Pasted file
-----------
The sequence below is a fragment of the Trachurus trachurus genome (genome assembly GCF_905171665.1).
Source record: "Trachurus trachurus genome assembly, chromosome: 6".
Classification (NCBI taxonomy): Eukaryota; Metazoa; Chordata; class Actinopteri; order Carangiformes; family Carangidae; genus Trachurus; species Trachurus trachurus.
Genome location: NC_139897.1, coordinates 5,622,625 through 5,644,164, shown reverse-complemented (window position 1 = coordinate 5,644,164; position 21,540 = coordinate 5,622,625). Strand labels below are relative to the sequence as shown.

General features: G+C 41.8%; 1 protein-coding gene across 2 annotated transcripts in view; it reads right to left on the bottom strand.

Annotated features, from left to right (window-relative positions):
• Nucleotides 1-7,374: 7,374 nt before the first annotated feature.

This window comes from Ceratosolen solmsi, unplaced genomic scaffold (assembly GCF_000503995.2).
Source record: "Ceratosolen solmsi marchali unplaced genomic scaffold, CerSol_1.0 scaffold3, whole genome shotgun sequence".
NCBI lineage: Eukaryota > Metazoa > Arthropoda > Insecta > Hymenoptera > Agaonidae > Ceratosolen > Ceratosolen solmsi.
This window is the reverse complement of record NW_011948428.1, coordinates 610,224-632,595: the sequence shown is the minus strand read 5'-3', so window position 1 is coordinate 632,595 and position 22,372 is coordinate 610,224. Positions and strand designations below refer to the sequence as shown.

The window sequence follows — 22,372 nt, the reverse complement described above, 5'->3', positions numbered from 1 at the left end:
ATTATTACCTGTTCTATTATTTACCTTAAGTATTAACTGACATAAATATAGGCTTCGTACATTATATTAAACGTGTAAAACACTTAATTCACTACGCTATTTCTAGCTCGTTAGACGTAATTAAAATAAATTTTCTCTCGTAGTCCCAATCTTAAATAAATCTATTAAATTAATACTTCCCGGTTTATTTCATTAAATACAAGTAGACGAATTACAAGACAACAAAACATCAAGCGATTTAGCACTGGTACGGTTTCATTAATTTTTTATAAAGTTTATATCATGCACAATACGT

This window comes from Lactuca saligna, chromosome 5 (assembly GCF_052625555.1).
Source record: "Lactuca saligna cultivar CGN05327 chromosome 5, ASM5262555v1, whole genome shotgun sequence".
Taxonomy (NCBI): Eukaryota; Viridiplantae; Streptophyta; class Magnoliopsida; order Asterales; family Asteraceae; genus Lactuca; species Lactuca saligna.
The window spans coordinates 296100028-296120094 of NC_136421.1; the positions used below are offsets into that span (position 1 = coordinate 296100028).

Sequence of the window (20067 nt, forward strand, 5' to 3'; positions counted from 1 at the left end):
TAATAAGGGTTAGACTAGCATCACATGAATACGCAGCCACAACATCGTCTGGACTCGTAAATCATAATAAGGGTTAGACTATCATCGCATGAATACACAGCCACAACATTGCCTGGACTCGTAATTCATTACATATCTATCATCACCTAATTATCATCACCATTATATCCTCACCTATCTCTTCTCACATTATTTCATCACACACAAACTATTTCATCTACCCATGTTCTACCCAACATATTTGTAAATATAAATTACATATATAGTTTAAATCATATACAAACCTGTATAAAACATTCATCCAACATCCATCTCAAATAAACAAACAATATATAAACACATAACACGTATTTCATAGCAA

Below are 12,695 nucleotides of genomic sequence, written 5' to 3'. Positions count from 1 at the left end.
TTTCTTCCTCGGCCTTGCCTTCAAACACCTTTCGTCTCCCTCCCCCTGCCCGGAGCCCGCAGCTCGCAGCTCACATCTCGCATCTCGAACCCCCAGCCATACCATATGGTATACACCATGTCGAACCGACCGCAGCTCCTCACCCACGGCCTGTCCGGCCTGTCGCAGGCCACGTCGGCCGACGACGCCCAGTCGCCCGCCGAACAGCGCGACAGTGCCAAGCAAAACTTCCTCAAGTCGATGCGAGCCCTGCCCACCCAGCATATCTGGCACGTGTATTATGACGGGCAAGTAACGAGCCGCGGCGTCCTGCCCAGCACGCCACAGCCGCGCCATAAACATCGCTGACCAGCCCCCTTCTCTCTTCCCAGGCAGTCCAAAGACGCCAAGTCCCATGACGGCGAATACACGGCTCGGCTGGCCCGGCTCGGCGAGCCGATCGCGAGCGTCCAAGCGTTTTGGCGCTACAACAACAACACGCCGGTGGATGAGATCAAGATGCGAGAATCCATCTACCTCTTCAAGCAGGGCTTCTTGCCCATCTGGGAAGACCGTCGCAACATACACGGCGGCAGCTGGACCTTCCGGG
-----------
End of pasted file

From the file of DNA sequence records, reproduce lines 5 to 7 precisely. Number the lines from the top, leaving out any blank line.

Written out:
General features: G+C 41.8%; 1 protein-coding gene across 2 annotated transcripts in view; it reads right to left on the bottom strand.

Annotated features, from left to right (window-relative positions):
• Nucleotides 1-7,374: 7,374 nt before the first annotated feature.